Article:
and after the addition of tissue. In the esperiments where radioactivity was used the tissue was rinsed in 0.9 per cent NaCl and 1 per cent albumin solutions repeated times before homogenization and extraction by the method of Dole.7 The upper heptanc phase obtained by the addition of water and heptane to the extraction mixture was divided in four aliclrrots. Two were taken for the determination of the total radioactivity, while two others wcrc taken for titration and later separation into one acid and one neutra1 fraction. By three washings with petroleum ether after alkalinization and acidification, respectively, FFA and neutral lipids were separated. By this method aborrt 98-100 per cent of added active, tripalmitin was recovered in the neutral phase and about 1 per cent in the acid phasc~. Added palmitic acid-l-Cl* was recovered in the acid phase to about 96-97 per cent. while the neutral e1scwhere.a
phase contained 3-4 In these experiments
per cent. The methodology will bc described also aliqtxots of the heptane phase obtained
in detail front the
extraction of the medium FFA were taken for radioassay. The counting WM performcxl in a Parkard Tri Carb Liquid Scintillation Counter with a system containing 50 rng. c~f %5-diphenyloxazole and 3 mg. of 1.4-his (-4 methyl-fi-phenyloxazolyl)-benzene in ml. of toluene. Quenching was tested and corrected for by 11s~ of an internal standard.
~\~arksl’b as modified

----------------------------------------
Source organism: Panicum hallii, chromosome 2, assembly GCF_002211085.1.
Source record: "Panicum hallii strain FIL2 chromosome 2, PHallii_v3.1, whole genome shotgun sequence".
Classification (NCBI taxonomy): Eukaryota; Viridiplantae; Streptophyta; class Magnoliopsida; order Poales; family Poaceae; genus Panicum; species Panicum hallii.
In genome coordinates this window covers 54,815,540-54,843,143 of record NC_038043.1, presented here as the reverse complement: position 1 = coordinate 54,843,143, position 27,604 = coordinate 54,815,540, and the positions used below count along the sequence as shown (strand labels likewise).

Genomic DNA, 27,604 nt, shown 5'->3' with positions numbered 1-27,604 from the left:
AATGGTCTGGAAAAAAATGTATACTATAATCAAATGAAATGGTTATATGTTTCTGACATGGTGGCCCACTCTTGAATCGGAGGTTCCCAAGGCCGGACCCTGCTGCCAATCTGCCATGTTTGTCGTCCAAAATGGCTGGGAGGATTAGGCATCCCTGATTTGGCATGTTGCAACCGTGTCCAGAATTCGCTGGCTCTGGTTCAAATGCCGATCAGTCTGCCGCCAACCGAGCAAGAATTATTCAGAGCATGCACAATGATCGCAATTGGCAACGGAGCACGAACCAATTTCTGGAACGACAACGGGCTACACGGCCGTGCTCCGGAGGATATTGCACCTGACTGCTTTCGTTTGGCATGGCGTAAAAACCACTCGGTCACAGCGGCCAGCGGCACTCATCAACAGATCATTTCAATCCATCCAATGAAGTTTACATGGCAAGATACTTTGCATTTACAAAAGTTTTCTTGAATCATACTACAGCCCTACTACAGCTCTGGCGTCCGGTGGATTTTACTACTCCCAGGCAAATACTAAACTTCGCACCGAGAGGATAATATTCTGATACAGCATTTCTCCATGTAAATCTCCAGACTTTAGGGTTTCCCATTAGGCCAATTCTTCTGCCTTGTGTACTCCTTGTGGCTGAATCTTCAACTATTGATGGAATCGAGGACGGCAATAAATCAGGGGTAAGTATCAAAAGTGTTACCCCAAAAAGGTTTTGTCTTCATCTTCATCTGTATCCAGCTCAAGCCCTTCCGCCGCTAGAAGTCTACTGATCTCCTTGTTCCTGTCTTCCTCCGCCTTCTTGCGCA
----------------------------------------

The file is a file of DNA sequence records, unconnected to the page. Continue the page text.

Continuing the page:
Calculations As the percentage the net FFA uptake
decrease of medium radioactivity can not he used as an estimate of when media with varying amounts of FFA released from the fat pads
arc compared, the uptake of FFA has been calculated mrthod also the outflow of FFA was calculated.
By the same
As is shown in table 1 (exp. A) the addition of nicotinic acid to the incuhation medium significantly decreased the release of FFA and glycerol from adipose tissue. The ratio between the inhibition of FFA release to the inhibition of glycerol release, when calculated for corresponding pair of tissues was 2.89 t 0.47 (mean 2 standard error of mean). A higher uptake of FFA from the medium is observed in the presence of nicotinic acid judging from the disappearance of palmitic acid-l-C?* from the medium and the radioactivity recovered from the tissues (table 2). Even when consideration is taken to the dilution of medium FFA with unlabeled FFA released from the fat pads the uptake of FFA, calculated according to Dole, was higher in the presence of nicotinic acid. While the incorporation of palmitic acid-l-C’* into the neutral tissue lipids was increased by about 100 per cent, the final tissue FFA radioactivity was much lowered. Also the tissue FFA was lower during the incubation with nicotinic acid. The net release of FFA in this experiment was even more inhibited than in those described above (table 1). This might be explained by the preincubation used in the last series of experiments. I3 The outflow of FFA, calculated according to Dole, was, of course, markedly reduced.